October 22, 2017

Respect Thy Elders

Making nice with your in-laws is a universal rule. The specific manner in which you respect these in-laws, and any other individuals who are considered “elders” does matter, however, so please pay attention to this blog post if you know what’s good for you.

You may protest “But I do respect my grandparents, in-laws, aunts, uncles, and fairy godmothers!” Maybe you do; however, most westerners show the respect they feel for elders in ways that differ dramatically from the ways in which Thais show respect.

Think about the ways you show your grandparents, parents, ect that you love them. Maybe you joke with them, laugh with them, include them, email them, and invite them to family events. Many western families show their love for each other through loud arguments and uproarious conversation. Moreover, westerners in general seem to feel that the respect they feel towards elders does not need to be formally expressed; love and respect are believed to manifest themselves in small ways.

Thai culture has its own very specific way of honoring elders, and showing respect towards elderly friends and relatives is believed to be both a duty and the basis of good manners.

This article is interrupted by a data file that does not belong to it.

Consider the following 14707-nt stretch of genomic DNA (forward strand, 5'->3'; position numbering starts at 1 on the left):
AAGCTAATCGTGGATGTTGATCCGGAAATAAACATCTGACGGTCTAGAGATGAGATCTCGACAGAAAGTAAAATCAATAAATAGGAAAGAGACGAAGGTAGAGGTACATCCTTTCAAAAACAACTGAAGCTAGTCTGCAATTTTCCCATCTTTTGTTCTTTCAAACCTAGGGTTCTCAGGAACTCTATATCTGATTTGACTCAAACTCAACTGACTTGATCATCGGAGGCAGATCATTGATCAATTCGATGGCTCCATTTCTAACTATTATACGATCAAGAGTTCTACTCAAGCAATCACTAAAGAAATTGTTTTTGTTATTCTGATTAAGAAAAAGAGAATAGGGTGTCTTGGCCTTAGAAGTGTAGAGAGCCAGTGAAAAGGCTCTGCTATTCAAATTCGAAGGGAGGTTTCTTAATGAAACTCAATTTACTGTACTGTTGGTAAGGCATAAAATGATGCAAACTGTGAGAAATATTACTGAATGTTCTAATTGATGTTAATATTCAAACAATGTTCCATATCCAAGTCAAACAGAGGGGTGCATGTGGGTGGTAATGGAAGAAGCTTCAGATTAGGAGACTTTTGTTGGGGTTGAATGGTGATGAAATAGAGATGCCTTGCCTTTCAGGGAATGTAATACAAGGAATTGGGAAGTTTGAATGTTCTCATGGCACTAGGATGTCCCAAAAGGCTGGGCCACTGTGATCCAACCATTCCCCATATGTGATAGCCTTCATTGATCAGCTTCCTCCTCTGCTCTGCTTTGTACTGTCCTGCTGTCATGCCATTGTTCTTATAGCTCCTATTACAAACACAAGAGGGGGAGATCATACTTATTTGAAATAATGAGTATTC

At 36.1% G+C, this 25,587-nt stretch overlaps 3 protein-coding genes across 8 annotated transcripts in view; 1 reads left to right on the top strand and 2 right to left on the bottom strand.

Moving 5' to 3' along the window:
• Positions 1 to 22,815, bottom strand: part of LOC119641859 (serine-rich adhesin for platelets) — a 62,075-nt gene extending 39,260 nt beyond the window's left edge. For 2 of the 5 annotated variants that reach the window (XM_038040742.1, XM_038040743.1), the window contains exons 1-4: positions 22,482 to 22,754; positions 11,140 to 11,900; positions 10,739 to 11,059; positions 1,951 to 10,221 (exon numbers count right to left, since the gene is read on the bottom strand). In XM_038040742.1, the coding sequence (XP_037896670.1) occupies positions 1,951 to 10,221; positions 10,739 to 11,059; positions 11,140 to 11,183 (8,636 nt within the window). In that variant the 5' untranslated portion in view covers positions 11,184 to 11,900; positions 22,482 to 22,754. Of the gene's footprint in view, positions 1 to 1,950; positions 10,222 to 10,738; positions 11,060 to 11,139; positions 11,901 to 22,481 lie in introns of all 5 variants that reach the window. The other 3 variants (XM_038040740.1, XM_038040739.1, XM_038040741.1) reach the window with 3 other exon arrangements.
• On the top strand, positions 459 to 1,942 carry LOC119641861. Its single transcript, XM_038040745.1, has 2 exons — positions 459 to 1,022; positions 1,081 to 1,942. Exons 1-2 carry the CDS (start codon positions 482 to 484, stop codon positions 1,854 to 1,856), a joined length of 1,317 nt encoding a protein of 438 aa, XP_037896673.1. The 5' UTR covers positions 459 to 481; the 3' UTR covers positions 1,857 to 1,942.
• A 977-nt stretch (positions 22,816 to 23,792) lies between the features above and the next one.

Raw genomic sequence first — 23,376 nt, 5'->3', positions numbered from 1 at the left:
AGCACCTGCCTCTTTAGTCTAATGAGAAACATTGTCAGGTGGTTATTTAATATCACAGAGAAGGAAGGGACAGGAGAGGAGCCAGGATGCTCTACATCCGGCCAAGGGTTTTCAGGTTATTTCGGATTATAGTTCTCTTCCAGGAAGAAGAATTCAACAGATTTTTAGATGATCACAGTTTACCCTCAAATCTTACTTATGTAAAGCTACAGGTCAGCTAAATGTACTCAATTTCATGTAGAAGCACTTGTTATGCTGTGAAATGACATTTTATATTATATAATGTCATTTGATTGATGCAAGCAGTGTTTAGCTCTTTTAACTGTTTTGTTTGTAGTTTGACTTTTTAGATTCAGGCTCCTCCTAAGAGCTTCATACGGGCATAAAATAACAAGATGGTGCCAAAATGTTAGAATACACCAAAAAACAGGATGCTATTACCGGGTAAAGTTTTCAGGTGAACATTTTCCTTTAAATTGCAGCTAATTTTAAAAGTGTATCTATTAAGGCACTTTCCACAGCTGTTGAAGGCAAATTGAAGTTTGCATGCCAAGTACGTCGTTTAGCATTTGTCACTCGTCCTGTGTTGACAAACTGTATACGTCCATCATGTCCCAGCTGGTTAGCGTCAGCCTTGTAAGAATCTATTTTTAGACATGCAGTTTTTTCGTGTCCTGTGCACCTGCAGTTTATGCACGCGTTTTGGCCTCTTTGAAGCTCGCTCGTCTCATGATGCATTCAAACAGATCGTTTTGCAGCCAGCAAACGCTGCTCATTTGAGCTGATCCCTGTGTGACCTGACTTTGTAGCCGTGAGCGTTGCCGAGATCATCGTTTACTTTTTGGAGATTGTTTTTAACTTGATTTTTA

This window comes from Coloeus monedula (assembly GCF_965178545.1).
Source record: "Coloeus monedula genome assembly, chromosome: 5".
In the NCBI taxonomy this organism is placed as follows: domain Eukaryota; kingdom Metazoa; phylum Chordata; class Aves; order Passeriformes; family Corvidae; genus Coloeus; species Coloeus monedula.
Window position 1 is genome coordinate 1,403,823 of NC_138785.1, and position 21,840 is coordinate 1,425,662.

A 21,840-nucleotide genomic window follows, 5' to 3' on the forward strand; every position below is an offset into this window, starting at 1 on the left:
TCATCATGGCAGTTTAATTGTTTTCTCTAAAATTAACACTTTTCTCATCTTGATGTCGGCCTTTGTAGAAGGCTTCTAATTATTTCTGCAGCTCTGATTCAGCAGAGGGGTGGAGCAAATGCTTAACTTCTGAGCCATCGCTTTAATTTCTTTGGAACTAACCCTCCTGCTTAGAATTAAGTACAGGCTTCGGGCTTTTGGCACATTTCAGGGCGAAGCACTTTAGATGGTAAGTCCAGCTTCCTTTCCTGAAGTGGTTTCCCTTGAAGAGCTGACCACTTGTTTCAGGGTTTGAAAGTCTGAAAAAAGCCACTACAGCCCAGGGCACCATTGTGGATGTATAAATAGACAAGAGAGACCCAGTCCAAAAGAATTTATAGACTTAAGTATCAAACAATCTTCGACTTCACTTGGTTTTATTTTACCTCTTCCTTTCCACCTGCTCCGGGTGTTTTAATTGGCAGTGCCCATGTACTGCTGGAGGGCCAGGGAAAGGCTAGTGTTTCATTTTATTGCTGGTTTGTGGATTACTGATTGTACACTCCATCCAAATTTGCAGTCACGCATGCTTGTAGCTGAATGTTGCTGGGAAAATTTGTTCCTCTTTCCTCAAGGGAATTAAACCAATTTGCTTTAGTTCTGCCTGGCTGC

Thais show their elders respect in very specific ways. These include:

1) Greeting elders with a wai.

2) Never standing over or sitting above an elder.

3) Speaking in a quiet and respectful voice, and using formal language. This rule is often a problem for some westerners, as many western families show their love and respect for elderly relatives by including them in conversations and boisterous arguments.

4) Never interrupting an elder.

5) Treating the elder as an honored guest, rather than as a friend. Thais are hospitable people as a general rule, and they roll out the proverbial red carpet for elder guests with snacks, drinks, and other goodies.

As a general rule, individuals who marry into a Thai family should be aware that merely feeling and expressing respect for elders is not considered sufficient in Thai culture. Manners matter to Thais, and showing respect via the avenues outlined above are considered basic good manners – they are not an option, but a duty.